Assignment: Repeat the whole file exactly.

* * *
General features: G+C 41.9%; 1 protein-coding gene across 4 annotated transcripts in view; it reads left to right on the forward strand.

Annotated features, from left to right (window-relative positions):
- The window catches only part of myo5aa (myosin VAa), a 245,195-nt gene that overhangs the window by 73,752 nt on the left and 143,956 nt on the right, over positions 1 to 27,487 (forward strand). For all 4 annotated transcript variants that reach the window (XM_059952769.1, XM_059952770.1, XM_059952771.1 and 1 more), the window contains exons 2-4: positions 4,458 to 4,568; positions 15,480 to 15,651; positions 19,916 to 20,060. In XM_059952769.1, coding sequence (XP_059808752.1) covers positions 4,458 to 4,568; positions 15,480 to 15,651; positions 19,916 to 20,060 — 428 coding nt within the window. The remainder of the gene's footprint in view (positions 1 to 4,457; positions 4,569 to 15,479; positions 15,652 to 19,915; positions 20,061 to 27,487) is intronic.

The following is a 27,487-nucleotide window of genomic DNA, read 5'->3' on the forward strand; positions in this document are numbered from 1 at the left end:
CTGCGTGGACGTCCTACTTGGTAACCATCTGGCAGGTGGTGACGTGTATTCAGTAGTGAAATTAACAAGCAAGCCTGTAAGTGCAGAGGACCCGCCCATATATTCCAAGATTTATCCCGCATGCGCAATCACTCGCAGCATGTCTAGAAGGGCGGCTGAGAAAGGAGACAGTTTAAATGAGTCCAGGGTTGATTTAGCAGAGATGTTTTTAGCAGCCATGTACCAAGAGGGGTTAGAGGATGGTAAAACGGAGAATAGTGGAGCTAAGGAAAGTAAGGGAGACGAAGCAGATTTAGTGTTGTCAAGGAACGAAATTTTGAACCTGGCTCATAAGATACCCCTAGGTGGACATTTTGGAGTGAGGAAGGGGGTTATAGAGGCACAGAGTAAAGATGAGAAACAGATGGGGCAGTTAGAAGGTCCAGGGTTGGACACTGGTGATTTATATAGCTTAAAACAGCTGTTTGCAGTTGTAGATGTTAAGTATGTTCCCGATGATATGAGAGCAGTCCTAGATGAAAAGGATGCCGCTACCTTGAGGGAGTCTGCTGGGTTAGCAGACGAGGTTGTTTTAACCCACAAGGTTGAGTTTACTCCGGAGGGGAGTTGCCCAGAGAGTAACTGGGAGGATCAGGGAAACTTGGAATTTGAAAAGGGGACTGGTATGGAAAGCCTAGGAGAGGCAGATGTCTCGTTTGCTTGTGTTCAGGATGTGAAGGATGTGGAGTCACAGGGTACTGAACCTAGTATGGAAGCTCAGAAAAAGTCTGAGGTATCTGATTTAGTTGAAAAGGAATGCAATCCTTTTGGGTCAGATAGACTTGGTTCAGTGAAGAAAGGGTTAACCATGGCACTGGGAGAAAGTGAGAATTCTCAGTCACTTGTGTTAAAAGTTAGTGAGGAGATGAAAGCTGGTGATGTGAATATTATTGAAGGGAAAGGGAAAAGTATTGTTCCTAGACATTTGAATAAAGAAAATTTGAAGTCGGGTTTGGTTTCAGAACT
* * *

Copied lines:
General features: G+C 41.9%; 1 protein-coding gene across 4 annotated transcripts in view; it reads left to right on the forward strand.

Annotated features, from left to right (window-relative positions):
- The window catches only part of myo5aa (myosin VAa), a 245,195-nt gene that overhangs the window by 73,752 nt on the left and 143,956 nt on the right, over positions 1 to 27,487 (forward strand). For all 4 annotated transcript variants that reach the window (XM_059952769.1, XM_059952770.1, XM_059952771.1 and 1 more), the window contains exons 2-4: positions 4,458 to 4,568; positions 15,480 to 15,651; positions 19,916 to 20,060. In XM_059952769.1, coding sequence (XP_059808752.1) covers positions 4,458 to 4,568; positions 15,480 to 15,651; positions 19,916 to 20,060 — 428 coding nt within the window. The remainder of the gene's footprint in view (positions 1 to 4,457; positions 4,569 to 15,479; positions 15,652 to 19,915; positions 20,061 to 27,487) is intronic.

The following is a 27,487-nucleotide window of genomic DNA, read 5'->3' on the forward strand; positions in this document are numbered from 1 at the left end:
CTGCGTGGACGTCCTACTTGGTAACCATCTGGCAGGTGGTGACGTGTATTCAGTAGTGAAATTAACAAGCAAGCCTGTAAGTGCAGAGGACCCGCCCATATATTCCAAGATTTATCCCGCATGCGCAATCACTCGCAGCATGTCTAGAAGGGCGGCTGAGAAAGGAGACAGTTTAAATGAGTCCAGGGTTGATTTAGCAGAGATGTTTTTAGCAGCCATGTACCAAGAGGGGTTAGAGGATGGTAAAACGGAGAATAGTGGAGCTAAGGAAAGTAAGGGAGACGAAGCAGATTTAGTGTTGTCAAGGAACGAAATTTTGAACCTGGCTCATAAGATACCCCTAGGTGGACATTTTGGAGTGAGGAAGGGGGTTATAGAGGCACAGAGTAAAGATGAGAAACAGATGGGGCAGTTAGAAGGTCCAGGGTTGGACACTGGTGATTTATATAGCTTAAAACAGCTGTTTGCAGTTGTAGATGTTAAGTATGTTCCCGATGATATGAGAGCAGTCCTAGATGAAAAGGATGCCGCTACCTTGAGGGAGTCTGCTGGGTTAGCAGACGAGGTTGTTTTAACCCACAAGGTTGAGTTTACTCCGGAGGGGAGTTGCCCAGAGAGTAACTGGGAGGATCAGGGAAACTTGGAATTTGAAAAGGGGACTGGTATGGAAAGCCTAGGAGAGGCAGATGTCTCGTTTGCTTGTGTTCAGGATGTGAAGGATGTGGAGTCACAGGGTACTGAACCTAGTATGGAAGCTCAGAAAAAGTCTGAGGTATCTGATTTAGTTGAAAAGGAATGCAATCCTTTTGGGTCAGATAGACTTGGTTCAGTGAAGAAAGGGTTAACCATGGCACTGGGAGAAAGTGAGAATTCTCAGTCACTTGTGTTAAAAGTTAGTGAGGAGATGAAAGCTGGTGATGTGAATATTATTGAAGGGAAAGGGAAAAGTATTGTTCCTAGACATTTGAATAAAGAAAATTTGAAGTCGGGTTTGGTTTCAGAACT